Jojoba oil

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Glass vial containing jojoba oil

Jojoba oil Listeni/həˈhbə/ is the liquid produced in the seed of the Simmondsia chinensis (Jojoba) plant, a shrub, which is native to southern Arizona, southern California, and northwestern Mexico. The oil makes up approximately 50% of the jojoba seed by weight.[1] The terms "jojoba oil" and "jojoba wax" are often used interchangeably because the wax visually appears to be a mobile oil, but as a wax it is composed almost entirely (~97%) of mono-esters of long-chain fatty acids and alcohols, accompanied by only a tiny fraction of triglyceride esters. This composition accounts for its extreme shelf-life stability and extraordinary resistance to high temperatures, compared with true vegetable oils.


Native Americans extracted the oil from jojoba seeds to treat sores and wounds. The collection and processing of the seed from naturally occurring stands marked the beginning of jojoba domestication in the early 1970s.[2]

In 1943, natural resources of the U.S, including jojoba oil, were used during war as additives to motor oil, transmission oil and differential gear oil. Machine guns were lubricated and maintained with jojoba.[3]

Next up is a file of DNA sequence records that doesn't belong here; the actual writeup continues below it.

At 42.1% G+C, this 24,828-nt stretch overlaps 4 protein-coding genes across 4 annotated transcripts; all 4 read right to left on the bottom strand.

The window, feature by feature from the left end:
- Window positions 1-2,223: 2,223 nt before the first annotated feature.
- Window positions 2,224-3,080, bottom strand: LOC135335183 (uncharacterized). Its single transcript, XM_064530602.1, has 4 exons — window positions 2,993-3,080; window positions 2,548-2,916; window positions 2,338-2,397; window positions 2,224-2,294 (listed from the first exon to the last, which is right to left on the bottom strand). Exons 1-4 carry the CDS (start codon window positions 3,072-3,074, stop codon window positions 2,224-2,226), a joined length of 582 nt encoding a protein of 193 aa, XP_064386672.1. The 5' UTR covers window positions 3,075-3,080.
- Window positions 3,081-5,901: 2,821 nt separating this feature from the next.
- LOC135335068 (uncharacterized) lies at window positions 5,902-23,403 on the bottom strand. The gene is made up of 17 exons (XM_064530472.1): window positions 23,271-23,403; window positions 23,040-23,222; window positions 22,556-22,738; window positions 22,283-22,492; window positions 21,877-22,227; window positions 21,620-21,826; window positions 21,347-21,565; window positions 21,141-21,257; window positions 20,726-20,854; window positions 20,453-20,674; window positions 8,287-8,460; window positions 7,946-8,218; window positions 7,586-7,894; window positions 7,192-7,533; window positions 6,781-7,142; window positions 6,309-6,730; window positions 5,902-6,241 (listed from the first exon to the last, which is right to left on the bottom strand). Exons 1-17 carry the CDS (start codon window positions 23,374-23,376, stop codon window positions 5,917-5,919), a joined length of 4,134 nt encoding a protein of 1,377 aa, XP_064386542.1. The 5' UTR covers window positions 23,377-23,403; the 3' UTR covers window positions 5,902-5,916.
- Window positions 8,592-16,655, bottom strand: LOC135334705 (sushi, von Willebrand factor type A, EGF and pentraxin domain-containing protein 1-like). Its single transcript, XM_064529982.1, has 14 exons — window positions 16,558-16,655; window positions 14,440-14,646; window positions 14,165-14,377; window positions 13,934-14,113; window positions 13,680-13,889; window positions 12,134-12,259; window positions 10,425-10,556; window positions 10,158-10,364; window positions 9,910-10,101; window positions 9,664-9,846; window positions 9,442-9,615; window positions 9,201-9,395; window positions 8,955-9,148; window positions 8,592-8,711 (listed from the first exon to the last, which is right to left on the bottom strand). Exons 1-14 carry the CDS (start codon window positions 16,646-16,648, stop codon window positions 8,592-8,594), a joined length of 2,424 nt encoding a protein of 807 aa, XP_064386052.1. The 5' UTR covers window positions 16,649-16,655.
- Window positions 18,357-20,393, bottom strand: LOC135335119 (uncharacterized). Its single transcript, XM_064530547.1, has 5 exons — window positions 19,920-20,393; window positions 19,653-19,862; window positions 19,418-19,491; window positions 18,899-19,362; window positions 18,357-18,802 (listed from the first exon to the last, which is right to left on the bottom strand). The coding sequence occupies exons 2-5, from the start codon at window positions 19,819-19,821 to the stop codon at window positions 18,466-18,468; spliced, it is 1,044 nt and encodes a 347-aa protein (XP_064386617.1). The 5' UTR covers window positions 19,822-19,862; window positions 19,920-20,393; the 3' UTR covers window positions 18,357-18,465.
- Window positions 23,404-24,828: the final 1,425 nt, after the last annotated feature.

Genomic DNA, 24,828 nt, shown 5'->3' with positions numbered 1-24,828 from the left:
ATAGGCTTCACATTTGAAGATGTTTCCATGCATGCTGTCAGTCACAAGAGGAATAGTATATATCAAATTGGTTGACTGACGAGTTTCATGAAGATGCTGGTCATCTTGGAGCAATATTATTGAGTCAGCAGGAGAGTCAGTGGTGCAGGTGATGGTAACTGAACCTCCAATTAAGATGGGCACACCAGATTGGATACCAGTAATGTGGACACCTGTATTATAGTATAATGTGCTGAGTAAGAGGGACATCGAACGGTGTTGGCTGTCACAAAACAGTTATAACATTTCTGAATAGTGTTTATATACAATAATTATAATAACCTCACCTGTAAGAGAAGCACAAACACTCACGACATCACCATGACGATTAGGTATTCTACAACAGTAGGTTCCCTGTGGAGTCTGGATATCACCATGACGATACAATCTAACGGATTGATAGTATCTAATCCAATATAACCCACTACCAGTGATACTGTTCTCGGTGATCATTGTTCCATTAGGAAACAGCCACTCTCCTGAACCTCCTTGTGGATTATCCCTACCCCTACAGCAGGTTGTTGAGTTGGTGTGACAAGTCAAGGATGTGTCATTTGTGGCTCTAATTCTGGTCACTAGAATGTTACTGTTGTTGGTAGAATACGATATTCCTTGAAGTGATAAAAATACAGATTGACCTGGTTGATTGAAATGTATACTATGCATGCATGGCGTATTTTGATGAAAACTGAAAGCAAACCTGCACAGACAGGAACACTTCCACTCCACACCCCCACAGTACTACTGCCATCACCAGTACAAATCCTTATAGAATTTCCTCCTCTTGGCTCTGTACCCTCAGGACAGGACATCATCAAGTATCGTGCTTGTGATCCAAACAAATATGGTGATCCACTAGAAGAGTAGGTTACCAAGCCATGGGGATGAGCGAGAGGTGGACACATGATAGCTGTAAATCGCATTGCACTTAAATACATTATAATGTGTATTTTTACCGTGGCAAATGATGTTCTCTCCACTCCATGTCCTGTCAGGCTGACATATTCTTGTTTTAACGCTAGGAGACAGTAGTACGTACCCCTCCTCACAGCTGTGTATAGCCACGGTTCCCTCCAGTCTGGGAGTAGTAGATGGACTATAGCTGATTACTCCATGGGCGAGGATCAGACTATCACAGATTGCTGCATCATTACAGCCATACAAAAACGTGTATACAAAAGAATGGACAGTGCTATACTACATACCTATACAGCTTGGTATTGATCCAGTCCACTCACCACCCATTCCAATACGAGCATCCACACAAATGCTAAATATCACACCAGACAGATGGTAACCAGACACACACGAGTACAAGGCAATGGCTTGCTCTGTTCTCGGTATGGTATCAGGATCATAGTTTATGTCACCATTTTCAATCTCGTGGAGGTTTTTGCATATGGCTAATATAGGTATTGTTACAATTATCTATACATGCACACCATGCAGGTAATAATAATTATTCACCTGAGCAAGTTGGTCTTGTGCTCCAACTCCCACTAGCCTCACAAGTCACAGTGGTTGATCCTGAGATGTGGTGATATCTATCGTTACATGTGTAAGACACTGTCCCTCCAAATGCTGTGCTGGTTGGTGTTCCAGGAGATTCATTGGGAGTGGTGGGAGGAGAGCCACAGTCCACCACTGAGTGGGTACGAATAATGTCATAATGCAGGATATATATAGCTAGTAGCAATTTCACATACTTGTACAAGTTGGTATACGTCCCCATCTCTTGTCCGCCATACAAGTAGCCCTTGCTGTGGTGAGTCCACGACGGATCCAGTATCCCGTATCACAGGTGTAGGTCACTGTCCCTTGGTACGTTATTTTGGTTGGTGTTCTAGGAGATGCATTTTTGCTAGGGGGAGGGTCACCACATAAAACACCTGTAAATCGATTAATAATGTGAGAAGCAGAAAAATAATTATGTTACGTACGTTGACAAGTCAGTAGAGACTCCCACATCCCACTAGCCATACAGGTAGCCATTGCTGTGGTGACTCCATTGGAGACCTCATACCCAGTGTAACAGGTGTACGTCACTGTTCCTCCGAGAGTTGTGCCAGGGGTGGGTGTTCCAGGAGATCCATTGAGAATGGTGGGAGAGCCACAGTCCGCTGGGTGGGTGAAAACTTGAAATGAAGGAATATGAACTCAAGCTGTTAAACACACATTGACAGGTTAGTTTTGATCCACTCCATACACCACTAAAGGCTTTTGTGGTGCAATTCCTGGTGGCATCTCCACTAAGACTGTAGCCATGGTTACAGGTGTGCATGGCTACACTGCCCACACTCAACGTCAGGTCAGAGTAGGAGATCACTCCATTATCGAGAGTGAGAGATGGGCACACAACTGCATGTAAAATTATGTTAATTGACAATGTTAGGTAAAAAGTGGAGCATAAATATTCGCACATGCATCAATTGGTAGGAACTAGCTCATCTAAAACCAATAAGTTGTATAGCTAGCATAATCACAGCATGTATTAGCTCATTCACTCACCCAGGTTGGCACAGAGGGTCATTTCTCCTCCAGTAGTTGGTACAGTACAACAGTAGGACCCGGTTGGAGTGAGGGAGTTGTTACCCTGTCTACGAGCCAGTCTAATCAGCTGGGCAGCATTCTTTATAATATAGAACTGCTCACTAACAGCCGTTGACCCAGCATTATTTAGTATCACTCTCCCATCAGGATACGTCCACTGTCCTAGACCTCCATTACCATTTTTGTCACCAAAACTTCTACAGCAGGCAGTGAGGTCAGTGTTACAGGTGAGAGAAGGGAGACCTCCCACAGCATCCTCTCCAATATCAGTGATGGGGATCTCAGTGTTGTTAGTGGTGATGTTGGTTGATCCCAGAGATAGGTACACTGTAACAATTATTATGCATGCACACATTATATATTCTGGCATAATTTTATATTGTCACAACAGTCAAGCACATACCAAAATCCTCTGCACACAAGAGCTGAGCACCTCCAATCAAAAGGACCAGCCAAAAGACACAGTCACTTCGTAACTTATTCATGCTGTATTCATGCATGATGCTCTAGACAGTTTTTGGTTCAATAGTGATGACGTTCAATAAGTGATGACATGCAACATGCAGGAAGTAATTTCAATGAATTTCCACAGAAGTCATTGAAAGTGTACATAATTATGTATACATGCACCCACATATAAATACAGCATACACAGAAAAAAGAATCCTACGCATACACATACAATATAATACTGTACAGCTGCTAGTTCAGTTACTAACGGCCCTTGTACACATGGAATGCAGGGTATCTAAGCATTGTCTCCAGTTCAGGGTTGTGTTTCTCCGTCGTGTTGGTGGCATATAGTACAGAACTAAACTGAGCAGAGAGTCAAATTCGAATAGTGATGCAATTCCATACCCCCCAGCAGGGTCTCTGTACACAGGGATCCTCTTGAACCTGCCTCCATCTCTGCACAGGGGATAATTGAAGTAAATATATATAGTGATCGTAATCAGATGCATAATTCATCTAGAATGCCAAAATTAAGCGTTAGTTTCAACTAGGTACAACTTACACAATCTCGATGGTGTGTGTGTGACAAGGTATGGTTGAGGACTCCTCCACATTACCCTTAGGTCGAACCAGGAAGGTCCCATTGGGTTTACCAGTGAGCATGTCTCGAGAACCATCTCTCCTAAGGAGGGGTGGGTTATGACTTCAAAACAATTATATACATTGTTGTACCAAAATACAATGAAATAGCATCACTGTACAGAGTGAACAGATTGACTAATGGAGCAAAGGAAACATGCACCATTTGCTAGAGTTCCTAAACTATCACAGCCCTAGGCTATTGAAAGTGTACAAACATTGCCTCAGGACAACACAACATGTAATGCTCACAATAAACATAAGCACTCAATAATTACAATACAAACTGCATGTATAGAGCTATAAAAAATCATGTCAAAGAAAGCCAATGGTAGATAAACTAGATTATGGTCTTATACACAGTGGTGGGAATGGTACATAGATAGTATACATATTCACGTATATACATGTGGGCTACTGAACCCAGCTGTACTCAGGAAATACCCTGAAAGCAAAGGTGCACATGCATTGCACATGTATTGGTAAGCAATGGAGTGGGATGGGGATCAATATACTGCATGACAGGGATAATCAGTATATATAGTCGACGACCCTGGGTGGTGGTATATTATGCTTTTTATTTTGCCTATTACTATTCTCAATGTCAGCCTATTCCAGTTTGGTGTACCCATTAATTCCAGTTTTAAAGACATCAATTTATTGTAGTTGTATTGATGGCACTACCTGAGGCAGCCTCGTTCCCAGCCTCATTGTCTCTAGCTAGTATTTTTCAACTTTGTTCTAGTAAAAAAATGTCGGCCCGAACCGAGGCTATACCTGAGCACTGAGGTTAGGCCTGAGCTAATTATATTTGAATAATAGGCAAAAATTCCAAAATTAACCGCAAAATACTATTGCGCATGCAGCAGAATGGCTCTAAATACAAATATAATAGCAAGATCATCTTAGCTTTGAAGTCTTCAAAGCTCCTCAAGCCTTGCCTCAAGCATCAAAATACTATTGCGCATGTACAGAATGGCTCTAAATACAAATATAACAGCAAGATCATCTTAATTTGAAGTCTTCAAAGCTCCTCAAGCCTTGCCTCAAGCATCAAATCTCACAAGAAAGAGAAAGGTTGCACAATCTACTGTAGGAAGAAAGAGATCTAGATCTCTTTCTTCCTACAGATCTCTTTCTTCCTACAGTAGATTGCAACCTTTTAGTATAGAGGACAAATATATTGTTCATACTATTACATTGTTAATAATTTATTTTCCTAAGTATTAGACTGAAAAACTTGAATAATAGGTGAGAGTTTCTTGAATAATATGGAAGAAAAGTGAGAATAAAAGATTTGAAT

Unrefined jojoba oil appears as a clear golden liquid at room temperature with a slightly nutty odor. Refined jojoba oil is colorless and odorless. The melting point of jojoba oil is approximately 10 °C[4] and the iodine value is approximately 80.[5] Jojoba oil is relatively shelf-stable when compared with other vegetable oils mainly because it contains little triglycerides, unlike most other vegetable oils such as grape seed oil and coconut oil.[6] It has an oxidative stability index of approximately 60,[7] which means that it is more shelf-stable than safflower oil, canola oil, almond oil or squalene but less than castor oil and coconut oil.


Physical properties of jojoba oil
freezing point 7-10.6 °C[8][9]
refractive index 1.4650 at 25 °C[8]
specific gravity 0.863 at 25 °C[8]
smoke point 195 °C[9]
flash point 295 °C[8]
iodine number 82[8]
viscosity 48 cSt at 99 °C[9]

127 cSt at 37.8 °C[9]

viscosity index 190-230[10]

Fatty acids present in jojoba oil[11]

Fatty acid Carbon atoms:double bonds double bond positions Percentage (mole fraction)
Palmitic acid C16:0 - 0.3
Palmitoleic acid C16:1 9 0.3
Stearic acid C18:0 - 0.2
Oleic acid C18:1 9 9.3
Arachidic acid C20:0 - -
11-Eicosenoic acid C20:1 11 76.7
Behenic acid C22:0 - trace
Erucic acid C22:1 13 12.1
Lignoceric acid C24:0 - 0.1
Nervonic acid C24:1 15 1.0

The fatty acid content of Jojoba oil can vary significantly depending on the soil and climate in which the plant is grown, as well as when it is harvested and how the oil is processed. In general it contains a high proportion of mono-unsaturated fatty acids, primarily 11-Eicosenoic acid (Gondoic acid).